Checking the app again reveals my order was saved, so it’s easy to repeat your order daily if you’re a creature of habit. That’ll minimise the time it takes to place the order, which on this first occasion arguably took the same amount of time had I actually been in the shop. It’s also worth noting that my initially ordered bagel was now listed as out of stock at my chosen branch, so the app is kept up to date at a local level.

Related: Starbucks partners with Lyft to create shared loyalty program

If you’re a tech fanatic, ordering and paying with a smartphone may not feel that space-age, but millions of regular folks will probably learn about, and try it, at a Starbucks. There’s nothing more depressing than being presented with cool new tech that only does half of what’s promised, but Starbucks delivers with its mobile ordering. It worked faultlessly, and that’s important if normal, non-geeks are going to use it.

A trifecta of cool tech

It’s the same story with that other Starbucks tech innovation, which I used after I sat down with my coffee: Wireless charging. It’s built into the tables, just like in McDonalds, but unlike the fast-food restaurant, Starbucks provides little plug-in dongles so it can be used by everyone no matter what phone they put down. Regular people don’t care about the industry fight over wireless charging standards; they just want it to work because it’s way more convenient than carrying a charger around. Like the app, wireless charging just works in Starbucks.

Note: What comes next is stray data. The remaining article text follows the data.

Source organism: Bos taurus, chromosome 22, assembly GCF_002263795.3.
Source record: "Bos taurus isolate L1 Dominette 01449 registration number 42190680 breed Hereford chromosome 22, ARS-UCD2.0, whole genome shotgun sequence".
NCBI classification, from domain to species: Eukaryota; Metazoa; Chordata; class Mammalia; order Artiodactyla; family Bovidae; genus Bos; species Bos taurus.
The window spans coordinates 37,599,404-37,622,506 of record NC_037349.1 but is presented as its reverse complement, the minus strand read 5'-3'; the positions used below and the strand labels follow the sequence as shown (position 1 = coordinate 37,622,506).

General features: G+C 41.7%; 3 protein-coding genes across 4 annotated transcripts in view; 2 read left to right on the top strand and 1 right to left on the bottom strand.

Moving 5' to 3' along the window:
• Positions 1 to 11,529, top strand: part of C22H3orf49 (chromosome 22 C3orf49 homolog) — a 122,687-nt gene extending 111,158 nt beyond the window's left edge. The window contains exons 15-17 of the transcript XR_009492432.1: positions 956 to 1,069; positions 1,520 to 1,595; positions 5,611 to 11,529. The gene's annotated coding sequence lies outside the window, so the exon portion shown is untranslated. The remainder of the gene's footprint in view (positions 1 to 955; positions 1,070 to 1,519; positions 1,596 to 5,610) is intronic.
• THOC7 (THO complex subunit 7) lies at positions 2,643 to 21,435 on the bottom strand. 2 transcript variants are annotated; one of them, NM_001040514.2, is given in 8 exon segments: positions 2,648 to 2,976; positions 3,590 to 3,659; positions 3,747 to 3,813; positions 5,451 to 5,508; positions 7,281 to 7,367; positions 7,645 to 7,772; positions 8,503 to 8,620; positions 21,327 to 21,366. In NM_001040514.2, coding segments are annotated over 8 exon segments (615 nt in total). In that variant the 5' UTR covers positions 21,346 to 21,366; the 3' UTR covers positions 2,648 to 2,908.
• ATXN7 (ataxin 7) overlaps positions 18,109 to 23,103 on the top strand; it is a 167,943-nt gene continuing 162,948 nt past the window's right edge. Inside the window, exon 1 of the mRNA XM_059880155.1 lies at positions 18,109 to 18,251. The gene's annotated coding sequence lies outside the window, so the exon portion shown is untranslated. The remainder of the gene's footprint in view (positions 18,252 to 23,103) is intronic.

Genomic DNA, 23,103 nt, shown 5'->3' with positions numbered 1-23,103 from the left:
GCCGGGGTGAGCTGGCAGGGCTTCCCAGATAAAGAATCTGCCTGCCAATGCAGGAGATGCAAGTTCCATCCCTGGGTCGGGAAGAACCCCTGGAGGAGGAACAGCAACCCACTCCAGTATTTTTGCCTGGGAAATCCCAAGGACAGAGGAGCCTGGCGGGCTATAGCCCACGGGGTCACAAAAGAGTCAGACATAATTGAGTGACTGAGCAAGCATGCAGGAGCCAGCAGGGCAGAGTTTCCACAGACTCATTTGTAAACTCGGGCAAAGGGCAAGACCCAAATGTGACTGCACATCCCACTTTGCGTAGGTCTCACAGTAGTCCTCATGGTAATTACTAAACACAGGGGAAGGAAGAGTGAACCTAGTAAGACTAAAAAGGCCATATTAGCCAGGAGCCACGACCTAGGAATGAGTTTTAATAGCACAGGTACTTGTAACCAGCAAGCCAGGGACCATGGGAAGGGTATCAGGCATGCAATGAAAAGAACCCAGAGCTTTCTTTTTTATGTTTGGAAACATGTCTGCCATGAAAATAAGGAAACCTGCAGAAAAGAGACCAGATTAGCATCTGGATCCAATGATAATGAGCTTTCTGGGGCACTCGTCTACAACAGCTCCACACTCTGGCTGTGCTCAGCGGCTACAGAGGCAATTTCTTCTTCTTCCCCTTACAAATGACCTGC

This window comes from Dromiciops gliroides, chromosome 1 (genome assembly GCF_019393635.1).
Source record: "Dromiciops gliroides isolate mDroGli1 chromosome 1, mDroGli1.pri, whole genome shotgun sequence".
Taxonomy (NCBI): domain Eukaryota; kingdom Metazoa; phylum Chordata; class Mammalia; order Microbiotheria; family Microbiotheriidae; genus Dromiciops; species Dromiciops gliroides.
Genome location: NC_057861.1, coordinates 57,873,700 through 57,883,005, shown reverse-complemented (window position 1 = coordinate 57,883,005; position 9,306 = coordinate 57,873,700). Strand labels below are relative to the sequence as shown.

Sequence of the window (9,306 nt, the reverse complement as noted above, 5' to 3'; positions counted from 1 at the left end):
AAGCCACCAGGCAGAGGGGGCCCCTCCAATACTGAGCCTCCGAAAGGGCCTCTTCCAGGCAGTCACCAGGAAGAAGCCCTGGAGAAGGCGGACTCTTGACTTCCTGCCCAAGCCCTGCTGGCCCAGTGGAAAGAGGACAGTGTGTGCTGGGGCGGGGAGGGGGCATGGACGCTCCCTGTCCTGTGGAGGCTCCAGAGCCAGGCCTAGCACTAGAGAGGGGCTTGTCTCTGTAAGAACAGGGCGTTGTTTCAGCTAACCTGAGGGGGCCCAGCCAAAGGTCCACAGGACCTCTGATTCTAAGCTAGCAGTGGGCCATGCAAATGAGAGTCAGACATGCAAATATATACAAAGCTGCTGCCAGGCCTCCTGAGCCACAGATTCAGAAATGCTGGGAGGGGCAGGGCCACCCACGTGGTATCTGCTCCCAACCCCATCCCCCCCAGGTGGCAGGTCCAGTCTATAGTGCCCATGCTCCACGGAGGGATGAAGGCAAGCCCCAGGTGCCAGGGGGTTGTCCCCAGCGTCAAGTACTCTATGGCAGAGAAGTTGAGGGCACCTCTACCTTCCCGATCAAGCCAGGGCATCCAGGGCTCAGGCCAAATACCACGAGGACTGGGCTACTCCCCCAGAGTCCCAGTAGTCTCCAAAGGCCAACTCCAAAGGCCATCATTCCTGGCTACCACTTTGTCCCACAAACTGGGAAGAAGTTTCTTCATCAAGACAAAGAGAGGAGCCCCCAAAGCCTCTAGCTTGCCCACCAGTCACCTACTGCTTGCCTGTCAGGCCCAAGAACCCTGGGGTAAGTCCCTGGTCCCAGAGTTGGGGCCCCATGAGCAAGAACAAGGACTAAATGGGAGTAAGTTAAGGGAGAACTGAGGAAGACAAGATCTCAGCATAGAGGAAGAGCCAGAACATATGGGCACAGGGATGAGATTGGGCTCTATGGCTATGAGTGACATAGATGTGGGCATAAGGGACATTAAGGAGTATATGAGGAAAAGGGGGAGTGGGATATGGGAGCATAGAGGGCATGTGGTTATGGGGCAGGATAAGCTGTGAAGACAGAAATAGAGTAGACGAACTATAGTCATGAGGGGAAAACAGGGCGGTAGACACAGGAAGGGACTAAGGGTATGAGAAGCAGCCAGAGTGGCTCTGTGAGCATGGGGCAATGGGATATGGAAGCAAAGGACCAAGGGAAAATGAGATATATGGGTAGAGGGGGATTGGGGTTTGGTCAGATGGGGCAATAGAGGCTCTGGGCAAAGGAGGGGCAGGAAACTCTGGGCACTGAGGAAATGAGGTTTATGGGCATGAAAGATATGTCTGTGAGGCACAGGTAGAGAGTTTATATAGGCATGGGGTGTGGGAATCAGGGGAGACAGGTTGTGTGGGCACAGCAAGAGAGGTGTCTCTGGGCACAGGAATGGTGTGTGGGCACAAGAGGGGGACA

Hands-on Starbucks Wireless Charging
Andy Boxall/Digital Trends

The trifecta of free Wi-Fi, mobile ordering using a solid app, and in-store wireless charging may not be unique, but Starbucks commitment to having it all work in a seamless way, that’s easily understood by everyone, is definitely unusual. I’m known for being a Starbucks-aholic, but when this much accessible, usable tech is inside (along with a lovely, refreshing Mocha Frappuccino), it shouldn’t come as much of a surprise.

It doesn’t stop there

These may be the three best known, but Starbucks is often looking at other ways to use the latest tech in interesting, customer-centric ways. It signed a deal with Spotify to power in-store music, and actually put people in control of what’s being played, has started to explore local coffee delivery for people ordering through the app, and partnered with Lyft and The New York Times for loyalty points sharing and content distribution, respectively.

When you follow the tech industry, it’s all too easy to get caught up talking about the tech that’s supposed to be just around the corner, particularly in emerging trends like the Internet of Things and other mobile-led features and services. Somedays, it feels like all we ever do is look at the future. Starbucks has managed to push ahead with a host of mobile tech we’ve been hearing about for a while, and get it in everyone’s hands.

Who would have expected a coffee shop would be one of the first places to come close to exploiting the varied capabilities of our smartphones, and then present them in such a coherent, well-implemented way? In tech heaven, just like in the real world, there will probably be a Starbucks on every corner, and I’m pretty pleased about it.